Los Angeles County has asked the city of Los Angeles to share repair costs for the Venice Pier, which was closed to the public five months ago because of major structural problems.
The county made the proposal during negotiations for a new joint-powers agreement with the city to maintain the pier and Venice Beach. The 12-year old agreement expires May 31.
Ted Heyl, an assistant planner with the city Department of Parks and Recreation, said that although the pier is in worse shape than expected, the city expects to reach a new agreement with the county on sharing repair costs.
Closed Since November
Once a gathering place for fishermen and strollers, the 23-year-old concrete pier has been closed since Nov. 18, when county officials discovered a 120-foot-long section slipping from the pilings. The county closed bait and snack concessions and blocked the pier's entrance at Ocean Front Walk.
Ted Reed, Beaches and Harbors Department director, said that county lifeguards later noticed severe cracking beneath the entire 1,200-foot length of the pier. "The situation was dangerous . . . and we had it closed.
"If, in fact, (the pier) needs almost a total reworking underneath, you're looking at an awful lot of money, so we have to be sure about what we have."
Reed estimated the cost of an entire overhaul at up to $2 million. The state of California also may provide funds for the restoration, he said.
The county recently spent $2 million to repair the Manhattan Beach Pier, under its beach maintenance agreement with the city of Manhattan Beach.
"Piers by and large take a hell of a beating over a period of time, particularly concrete piers when they begin to get cracks. All of a sudden, you can get some tremendous cracking," Reed said.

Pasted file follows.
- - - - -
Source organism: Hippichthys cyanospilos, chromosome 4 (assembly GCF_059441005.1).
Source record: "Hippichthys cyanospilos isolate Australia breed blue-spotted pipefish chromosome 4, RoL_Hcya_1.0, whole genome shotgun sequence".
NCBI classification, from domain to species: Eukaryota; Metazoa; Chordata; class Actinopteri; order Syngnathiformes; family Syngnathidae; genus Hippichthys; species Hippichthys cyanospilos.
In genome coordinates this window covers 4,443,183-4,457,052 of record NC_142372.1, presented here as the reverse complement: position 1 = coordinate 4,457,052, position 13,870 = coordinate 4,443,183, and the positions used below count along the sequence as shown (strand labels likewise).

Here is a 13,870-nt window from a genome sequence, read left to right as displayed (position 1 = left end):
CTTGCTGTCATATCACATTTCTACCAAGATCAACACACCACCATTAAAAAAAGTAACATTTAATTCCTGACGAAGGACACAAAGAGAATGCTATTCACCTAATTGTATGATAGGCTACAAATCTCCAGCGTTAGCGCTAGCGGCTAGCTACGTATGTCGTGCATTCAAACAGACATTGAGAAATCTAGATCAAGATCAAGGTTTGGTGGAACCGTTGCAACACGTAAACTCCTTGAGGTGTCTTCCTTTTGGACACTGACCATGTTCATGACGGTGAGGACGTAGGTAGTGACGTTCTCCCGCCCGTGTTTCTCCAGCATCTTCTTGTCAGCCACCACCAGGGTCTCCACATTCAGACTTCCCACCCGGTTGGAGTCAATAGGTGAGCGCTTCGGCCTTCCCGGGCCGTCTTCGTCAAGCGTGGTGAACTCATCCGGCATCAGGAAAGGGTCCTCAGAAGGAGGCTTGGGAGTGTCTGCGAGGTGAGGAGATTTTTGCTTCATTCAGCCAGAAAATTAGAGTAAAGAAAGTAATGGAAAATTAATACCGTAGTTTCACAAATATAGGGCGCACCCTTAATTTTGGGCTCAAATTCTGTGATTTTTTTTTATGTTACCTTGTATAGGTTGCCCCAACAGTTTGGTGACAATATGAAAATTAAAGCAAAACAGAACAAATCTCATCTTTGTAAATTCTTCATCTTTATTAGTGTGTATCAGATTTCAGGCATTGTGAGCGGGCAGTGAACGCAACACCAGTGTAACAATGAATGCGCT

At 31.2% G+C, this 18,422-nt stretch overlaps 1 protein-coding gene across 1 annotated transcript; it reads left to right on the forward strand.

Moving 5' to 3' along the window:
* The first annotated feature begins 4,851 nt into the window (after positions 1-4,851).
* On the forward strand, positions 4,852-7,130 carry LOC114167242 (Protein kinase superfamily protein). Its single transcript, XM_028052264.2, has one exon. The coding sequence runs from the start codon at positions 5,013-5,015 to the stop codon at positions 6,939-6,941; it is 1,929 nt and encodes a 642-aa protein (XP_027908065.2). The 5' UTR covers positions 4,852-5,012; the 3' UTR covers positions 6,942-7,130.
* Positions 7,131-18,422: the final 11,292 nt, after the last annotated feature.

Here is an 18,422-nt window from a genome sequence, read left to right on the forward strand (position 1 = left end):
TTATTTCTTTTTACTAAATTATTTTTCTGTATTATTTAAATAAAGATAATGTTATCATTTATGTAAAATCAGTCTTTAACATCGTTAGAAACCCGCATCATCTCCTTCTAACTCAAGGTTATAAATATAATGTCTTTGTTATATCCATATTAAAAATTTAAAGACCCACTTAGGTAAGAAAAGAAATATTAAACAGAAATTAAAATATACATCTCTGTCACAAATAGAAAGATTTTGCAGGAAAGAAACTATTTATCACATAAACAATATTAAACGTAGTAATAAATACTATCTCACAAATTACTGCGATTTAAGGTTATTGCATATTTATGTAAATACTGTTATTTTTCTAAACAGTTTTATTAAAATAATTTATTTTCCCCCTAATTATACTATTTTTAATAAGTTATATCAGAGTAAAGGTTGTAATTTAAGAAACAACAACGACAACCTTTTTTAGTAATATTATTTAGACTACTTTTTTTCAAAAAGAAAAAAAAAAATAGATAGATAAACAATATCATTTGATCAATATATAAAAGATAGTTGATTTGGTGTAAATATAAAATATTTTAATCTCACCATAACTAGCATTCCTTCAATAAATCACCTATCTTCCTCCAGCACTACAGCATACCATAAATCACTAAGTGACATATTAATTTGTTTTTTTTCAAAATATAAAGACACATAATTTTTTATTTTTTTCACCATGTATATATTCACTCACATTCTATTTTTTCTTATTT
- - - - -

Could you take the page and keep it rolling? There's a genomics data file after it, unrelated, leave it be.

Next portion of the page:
Rough waves caused by a 1983 storm along the Southern California coast may have had something to do with the damage to the Venice Pier, Reed said. The storm damaged a number of piers in Orange County, he said.
The 2.5-mile-long Venice Beach is owned by the city of Los Angeles, one of six city-owned beaches maintained by the county. The county runs parking lots and concession stands, provides lifeguards and clears trash.
The county also runs beach parking lots for the city of Santa Monica and maintains Will Rogers State Beach.
Providing these services costs the county about $17 million a year, said Eric Burdon, assistant director of the county Department of Beaches and Harbors. Proceeds from the parking lots and concessions make up $8 million to $9 million of that cost, he said.
The city, county and state are paying for renovation of the city-owned Cabrillo Pier near San Pedro, Heyl said.
The city is also renegotiating its agreement with the county to maintain the city-owned Dockweiler Beach, a 3.5-mile beach just south of Marina del Rey, he said.